The other guy, his name's Trevor, who's life had been changed here, didn't have the credentials, didn't have the experience. And at the end we just told him you're completely unmatched. You don't have nearly what this other guy has, why would we go with you? And Trevor sat back in his chair, he got quiet for a minute. And then this ex-college football player took his hand, and he pounded it on the table. And he said, boom, "You want to know why, I'll tell you why. And then he started crying, he said, Because I was on the seventh row when I was addicted. And I gave my life to Jesus at this church, and I've been transformed here. And if you give me a chance I will lead with passion, I will run through walls. I'll make a difference, I'll bleed"...
And you just went at the end of the interview like, okay, okay, okay, okay, okay, okay. We can do something with that. We can do something with that. And we hired the guy that didn't have the experience, didn't have the resume, didn't have the education. But what did he have, he had the passion. And today he's leading one of our strongest campuses years later because there was something in there that we could work with. I always say this, you can teach skills, but you can't train passion. What are you looking for? You're looking for that unquenchable passion. Then, when you see potential in someone you start to develop it. And what I honestly like to do is I like to tell them. I like to take them aside, make it a moment. And say something like I really see more in you.
And what I want them to do is I want them to remember that moment because I'm helping give them confidence in themselves. And then I often like to ask a question that goes something like this. Do you mind if I gave you more responsibility? The reason I'm asking it is because that actually gives them a sense of power. Do you mind if I put a little bit more on you because I see more in you? It gives them the freedom to say no. They're not gonna say no, but it empowers them to say yes. And when they say yes they feel like they're getting to rather than they have to. I'm receiving this joyfully rather than you're dumping something on me. It helps create ownership in them, and it taps into the very thing that could make them really, really special. At some point you're gonna have to take a chance on them. Meaning you're gonna have to put some people that don't look fully prepared into a very significant role to see what's in them.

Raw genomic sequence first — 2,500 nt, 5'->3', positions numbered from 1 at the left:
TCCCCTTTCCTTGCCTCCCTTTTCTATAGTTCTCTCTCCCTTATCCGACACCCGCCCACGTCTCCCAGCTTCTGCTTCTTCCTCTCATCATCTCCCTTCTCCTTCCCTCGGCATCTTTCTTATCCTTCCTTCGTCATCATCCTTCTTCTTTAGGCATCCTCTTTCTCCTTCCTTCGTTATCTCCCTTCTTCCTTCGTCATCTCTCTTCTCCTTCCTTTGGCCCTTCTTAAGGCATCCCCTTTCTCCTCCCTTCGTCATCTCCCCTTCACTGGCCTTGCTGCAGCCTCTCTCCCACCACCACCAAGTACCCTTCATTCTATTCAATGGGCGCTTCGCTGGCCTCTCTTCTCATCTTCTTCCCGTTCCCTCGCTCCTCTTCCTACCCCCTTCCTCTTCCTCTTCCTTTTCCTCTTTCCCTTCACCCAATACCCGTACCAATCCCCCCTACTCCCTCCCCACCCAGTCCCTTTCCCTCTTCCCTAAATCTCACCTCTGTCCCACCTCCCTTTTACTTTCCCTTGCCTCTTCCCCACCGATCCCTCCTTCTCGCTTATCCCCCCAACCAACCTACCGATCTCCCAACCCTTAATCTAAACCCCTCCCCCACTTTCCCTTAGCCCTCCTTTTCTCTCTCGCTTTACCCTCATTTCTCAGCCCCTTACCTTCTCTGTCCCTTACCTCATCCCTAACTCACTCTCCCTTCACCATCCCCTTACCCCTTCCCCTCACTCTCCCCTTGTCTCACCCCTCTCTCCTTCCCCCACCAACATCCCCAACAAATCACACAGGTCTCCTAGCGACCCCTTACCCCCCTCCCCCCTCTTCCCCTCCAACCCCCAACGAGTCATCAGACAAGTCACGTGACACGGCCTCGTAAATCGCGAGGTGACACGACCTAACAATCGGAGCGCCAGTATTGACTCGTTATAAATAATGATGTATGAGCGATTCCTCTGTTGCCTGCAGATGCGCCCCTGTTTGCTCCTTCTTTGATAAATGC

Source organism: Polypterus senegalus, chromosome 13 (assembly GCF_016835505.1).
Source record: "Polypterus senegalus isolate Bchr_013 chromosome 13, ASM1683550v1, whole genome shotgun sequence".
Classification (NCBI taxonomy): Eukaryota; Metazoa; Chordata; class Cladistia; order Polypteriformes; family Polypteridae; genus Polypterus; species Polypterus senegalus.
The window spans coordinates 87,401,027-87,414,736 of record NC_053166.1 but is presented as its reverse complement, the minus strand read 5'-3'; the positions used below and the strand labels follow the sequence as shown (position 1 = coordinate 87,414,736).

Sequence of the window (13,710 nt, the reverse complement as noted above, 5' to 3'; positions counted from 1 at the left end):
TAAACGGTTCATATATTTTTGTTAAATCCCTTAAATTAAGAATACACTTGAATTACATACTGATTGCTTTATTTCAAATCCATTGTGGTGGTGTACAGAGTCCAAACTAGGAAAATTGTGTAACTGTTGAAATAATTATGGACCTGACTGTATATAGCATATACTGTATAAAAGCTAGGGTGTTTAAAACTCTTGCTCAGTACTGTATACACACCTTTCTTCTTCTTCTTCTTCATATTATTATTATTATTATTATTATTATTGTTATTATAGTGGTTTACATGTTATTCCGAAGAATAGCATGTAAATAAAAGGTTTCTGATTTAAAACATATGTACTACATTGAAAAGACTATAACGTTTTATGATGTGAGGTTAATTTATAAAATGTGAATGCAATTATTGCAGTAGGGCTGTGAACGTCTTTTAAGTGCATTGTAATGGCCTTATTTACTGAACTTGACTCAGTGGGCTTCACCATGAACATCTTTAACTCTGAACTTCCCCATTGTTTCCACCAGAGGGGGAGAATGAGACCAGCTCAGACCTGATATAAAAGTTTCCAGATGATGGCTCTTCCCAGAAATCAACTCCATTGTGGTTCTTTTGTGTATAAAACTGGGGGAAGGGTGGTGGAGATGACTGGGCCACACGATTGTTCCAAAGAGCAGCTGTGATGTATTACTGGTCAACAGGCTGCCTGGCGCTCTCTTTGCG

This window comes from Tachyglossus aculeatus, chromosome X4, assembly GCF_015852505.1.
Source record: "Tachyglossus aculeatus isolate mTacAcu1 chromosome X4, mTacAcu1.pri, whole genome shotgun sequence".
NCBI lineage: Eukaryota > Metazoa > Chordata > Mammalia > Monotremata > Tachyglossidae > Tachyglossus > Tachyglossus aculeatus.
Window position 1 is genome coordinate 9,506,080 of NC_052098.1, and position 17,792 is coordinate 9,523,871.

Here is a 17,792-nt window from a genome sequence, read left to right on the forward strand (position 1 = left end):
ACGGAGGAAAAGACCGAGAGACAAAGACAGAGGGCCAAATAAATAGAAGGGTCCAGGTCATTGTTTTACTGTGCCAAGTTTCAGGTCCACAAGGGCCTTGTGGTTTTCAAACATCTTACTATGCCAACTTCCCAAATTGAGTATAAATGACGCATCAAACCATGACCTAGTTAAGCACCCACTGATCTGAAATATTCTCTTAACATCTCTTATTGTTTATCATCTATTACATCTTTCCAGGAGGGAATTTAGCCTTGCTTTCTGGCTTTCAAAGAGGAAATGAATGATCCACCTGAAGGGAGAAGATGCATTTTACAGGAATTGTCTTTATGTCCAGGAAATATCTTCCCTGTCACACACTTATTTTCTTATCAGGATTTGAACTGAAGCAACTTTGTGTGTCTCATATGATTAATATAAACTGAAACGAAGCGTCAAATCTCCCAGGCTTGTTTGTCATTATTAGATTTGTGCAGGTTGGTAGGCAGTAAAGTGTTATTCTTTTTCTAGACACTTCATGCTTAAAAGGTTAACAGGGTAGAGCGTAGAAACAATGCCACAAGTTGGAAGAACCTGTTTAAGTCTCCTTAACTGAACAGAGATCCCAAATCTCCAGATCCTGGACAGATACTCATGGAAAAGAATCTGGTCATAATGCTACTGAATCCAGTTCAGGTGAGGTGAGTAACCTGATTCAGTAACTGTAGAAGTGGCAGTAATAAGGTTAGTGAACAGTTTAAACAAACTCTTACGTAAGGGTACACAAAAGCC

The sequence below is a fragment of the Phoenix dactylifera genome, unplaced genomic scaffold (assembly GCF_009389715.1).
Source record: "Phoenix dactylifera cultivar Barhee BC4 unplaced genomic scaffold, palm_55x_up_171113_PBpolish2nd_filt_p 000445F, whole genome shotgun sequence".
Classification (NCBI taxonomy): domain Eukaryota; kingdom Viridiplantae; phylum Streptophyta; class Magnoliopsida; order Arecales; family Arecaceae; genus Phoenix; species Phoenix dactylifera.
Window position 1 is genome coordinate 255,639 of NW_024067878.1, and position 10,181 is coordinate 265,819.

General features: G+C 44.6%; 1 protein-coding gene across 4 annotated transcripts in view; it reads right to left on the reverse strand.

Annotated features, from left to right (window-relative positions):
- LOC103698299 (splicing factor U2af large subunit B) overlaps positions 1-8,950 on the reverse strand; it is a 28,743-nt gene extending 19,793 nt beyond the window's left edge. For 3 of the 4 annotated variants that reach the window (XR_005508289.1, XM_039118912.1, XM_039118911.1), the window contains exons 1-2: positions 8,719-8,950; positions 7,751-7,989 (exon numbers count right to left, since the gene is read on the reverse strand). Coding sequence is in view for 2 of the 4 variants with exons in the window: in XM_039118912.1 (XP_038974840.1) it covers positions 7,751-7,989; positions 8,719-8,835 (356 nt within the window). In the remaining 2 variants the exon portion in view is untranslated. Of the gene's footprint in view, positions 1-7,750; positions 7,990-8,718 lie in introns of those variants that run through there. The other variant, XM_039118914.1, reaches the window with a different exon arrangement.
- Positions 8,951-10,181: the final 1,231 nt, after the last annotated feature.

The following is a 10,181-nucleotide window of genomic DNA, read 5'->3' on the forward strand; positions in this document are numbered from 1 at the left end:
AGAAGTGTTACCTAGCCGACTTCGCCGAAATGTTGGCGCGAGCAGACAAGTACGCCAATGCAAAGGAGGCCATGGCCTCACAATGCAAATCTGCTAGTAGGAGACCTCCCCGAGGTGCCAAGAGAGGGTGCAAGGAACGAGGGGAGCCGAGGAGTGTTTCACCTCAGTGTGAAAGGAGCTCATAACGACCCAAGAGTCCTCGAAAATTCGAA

I always say if you wait until they're completely ready you probably waited too long. You're gonna ask this question, how do I know if I can trust them? How do I know if they're good enough? How do I know if they're ready? How do I know if I can trust them? And the answer is the way you find out if you can trust them is to trust them, to put them in the game and see what they've got. Put the freshman in the starting lineup one time, and see if they can take a hit, if they can throw one back. What's inside of them, and what you might find is you might find greatness in someone that everyone else overlooked. What do we need to remember about this. The potential of your organization always rests in the strength of its people.
Most leaders are obsessed with finding the right strategy. Not you, you're gonna be obsessed with finding the right people. Take risks on them, empower them, set them free. If you don't you're gonna be the lid of what's possible in your organization. We're looking for potential, we're bringing it out. We're giving people the chance to shine. Let's review our content. The four keys to spotting talent that others miss.
Number one, trust your first impressions. Sometimes you'll see a spark, a fire, a drive, trust it when you do.
Number two, don't trust your first impressions. Many people have way more inside of you than they're gonna show you. Dig deeper with the extra questions. Do not insult them by staying on the surface. There's treasure if you'll dig for it. Ask something like, what do you love about what you do? You're obviously good, what makes you good? Where did this come from? You're looking for the story behind the success or the story before the success.
Number three, look for initiative. You're looking for someone who isn't just pointing out problems, but finding solutions. You're looking someone that's not waiting for permission to making things better.
Number four, look for that passion. Why, because you can teach skills, but you can't train passion. Then, take a risk on someone. How do you know if you can trust them, well, you trust them. Reflection questions, number one, who in your organization exhibits unusual initiative or uncommon passion? Answer that, who in your organization has what you believe is something extra? Number two, most leaders give tasks away. How can you give those people more responsibility and see what's in them.
Remember, we're gonna say this a million times, when you delegate tasks you produce followers. When you delegate authority you produce leaders. How can you give more to them? Take a risk, stop waiting, let them in the game. If you have some high potential leaders in your midst you want to give them room to create, decisions to make, and people to lead. Thank you for being part of our community. Remember, share this with others, invite them to be a part. Next week, The Power of Moments. Be yourself leaders, people would rather follow leaders always real than one who's always right.